Monday 25 January 2021

The Danger of Drinking One "Small" Glass of Wine Per Day, According to Science

 Scores of studies have shown that drinking alcohol in excess leads to health issues and can even shorten your lifespan. If you're consuming 14 to 15 drinks per week, according to a study published in The Lancet, you could be abbreviating your life by one to two years. Twenty-five drinks or more per week? You could shorten your life by as much as five years. But according to a new study just published in the European Heart Journal, heavier drinkers aren't the only ones putting their lives potentially critically at risk.

The research team, which examined the drinking habits and heart health of more than 107,000 Europeans between the ages of 24 and 97 starting in the year 1982, found that those who drink just one "small" alcoholic drink per day significantly raised their risk of developing an irregular heartbeat‚ or "atrial fibrillation." This condition is linked with not only dizziness and heart palpitations but also with a higher risk of stroke.

The researchers defined a "small" alcoholic beverage as one that contains 12g of ethanol, which translates into a 330ml of beer (less than your typical 12-ounce can), 120ml of wine (roughly eight tablespoons), and 40ml of spirits (2.7 tablespoons). According to the study, participants who imbibed that much daily were 16 percent more likely than non-drinkers to experience an irregular heartbeat. Those who drank two drinks per day had a 28 percent greater risk of atrial fibrillation, and those who drank more than four drinks per day put themselves at a 47 percent greater risk.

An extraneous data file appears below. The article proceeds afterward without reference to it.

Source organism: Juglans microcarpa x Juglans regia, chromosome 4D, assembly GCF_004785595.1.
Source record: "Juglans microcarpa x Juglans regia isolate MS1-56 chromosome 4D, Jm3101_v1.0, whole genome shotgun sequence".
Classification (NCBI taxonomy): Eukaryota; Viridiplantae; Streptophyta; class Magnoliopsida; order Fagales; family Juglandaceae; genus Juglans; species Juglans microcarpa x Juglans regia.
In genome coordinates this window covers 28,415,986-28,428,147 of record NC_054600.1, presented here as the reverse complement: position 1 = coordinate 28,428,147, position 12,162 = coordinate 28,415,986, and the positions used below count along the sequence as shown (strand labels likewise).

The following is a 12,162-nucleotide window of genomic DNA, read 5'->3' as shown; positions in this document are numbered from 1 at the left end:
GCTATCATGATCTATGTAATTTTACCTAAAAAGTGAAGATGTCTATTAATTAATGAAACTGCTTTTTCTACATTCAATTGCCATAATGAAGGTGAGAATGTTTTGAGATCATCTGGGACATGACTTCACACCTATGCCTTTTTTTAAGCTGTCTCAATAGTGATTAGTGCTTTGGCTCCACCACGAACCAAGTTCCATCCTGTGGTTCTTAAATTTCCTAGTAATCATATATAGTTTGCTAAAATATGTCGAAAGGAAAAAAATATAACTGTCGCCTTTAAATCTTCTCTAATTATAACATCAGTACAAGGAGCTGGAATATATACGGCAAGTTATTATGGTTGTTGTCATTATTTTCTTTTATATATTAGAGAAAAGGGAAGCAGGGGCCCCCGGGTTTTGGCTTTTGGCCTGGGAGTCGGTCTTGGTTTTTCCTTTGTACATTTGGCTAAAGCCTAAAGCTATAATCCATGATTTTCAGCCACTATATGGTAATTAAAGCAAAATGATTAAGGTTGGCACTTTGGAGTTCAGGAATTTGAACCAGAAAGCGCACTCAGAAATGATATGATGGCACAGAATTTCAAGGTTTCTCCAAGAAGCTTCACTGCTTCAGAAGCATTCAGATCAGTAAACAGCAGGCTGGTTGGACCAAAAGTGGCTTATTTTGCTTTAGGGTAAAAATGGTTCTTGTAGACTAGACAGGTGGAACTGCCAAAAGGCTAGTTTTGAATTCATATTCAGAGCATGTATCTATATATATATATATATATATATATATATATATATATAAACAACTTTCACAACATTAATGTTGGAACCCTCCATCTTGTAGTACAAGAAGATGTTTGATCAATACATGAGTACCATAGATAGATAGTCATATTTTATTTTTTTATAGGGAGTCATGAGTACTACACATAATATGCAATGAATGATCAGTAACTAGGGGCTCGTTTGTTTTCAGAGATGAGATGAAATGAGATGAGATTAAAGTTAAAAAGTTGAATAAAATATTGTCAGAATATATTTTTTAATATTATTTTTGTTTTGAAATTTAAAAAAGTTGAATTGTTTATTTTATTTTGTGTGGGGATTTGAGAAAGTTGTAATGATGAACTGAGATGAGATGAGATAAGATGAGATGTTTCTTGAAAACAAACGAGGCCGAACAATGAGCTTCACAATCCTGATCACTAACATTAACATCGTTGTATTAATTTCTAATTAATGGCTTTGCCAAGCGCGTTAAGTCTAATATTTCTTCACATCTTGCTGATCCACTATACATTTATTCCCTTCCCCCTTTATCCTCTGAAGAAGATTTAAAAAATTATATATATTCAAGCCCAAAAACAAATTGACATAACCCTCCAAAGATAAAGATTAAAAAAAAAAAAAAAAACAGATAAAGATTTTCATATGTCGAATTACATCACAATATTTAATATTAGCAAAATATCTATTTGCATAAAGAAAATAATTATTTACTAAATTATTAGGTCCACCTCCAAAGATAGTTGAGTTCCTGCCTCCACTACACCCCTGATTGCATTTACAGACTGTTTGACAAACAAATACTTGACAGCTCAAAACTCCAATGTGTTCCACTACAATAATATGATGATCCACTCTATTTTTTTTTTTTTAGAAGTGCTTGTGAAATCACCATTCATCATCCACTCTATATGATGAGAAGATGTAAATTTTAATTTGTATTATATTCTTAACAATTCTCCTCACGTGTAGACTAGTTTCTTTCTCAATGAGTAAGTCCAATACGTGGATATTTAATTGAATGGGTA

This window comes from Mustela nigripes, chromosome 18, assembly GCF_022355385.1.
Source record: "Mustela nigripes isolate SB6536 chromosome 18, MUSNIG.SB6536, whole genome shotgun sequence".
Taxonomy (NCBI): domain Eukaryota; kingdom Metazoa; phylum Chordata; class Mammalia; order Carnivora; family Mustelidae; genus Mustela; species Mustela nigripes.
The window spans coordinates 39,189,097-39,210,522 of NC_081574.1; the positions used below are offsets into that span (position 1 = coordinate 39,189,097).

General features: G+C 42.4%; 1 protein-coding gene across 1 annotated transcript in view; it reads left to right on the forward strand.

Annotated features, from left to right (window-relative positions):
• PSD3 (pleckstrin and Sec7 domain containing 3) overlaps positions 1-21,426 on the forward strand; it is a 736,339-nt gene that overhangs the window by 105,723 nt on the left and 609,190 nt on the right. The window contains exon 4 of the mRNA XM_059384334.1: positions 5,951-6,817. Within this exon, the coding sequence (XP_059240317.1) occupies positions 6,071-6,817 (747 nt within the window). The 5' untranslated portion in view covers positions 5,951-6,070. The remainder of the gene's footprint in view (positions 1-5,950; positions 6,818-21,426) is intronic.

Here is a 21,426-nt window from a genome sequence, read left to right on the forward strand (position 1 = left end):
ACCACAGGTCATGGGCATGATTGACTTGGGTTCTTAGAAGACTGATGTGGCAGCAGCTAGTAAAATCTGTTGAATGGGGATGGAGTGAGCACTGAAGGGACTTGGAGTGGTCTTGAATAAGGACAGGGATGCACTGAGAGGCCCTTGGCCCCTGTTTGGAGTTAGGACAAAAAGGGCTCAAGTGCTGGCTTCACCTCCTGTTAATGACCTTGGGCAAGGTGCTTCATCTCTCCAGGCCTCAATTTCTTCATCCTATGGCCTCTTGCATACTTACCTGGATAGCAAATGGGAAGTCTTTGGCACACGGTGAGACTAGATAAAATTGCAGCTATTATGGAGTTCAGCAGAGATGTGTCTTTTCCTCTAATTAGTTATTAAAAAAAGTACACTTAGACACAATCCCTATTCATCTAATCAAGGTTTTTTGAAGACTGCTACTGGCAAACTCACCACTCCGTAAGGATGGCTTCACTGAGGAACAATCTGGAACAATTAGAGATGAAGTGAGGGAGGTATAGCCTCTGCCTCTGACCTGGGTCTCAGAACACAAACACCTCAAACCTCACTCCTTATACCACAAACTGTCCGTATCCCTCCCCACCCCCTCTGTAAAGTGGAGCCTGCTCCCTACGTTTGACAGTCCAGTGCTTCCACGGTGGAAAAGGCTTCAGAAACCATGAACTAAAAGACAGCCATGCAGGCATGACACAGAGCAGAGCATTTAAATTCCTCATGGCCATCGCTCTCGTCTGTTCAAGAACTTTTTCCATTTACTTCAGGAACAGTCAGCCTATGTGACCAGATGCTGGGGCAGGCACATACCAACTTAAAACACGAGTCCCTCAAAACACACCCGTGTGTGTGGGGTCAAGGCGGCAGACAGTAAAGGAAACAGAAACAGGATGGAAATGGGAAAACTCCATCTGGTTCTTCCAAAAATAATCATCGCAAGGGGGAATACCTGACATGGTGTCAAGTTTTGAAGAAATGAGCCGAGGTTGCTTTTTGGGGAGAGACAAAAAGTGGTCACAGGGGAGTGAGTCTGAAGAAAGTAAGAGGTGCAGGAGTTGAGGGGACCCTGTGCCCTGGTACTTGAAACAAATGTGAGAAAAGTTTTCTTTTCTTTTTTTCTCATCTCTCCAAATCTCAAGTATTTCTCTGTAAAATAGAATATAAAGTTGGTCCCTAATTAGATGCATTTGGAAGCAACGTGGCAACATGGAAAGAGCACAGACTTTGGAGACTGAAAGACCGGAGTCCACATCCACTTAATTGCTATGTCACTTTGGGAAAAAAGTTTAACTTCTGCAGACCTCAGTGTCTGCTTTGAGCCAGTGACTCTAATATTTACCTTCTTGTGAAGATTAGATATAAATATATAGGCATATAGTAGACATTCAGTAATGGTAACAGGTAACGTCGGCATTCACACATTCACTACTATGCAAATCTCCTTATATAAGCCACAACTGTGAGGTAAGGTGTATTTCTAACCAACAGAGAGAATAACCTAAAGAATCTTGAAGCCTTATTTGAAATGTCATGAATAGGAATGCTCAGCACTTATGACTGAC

"These findings are important as the regular consumption of alcohol, the 'one glass of wine a day' to protect the heart, as is often recommended for instance in the lay press, should probably no longer be suggested without balancing risks and possible benefits for all heart and blood vessel diseases, including atrial fibrillation," the researchers write.

The researchers say that they can't say for certain why alcohol may be linked to this heart condition. "The exact mechanisms by which modest amounts of alcohol could trigger atrial fibrillation are not known," they write. "Studies have shown that heavy drinking over a short period of time can trigger 'holiday heart syndrome' in some people, and in some atrial fibrillation patients, small amounts of alcohol can trigger arrhythmia episodes."

They also note that the study did face some limitations, including the fact that study participants may have underreported the quantity of their alcohol intake.

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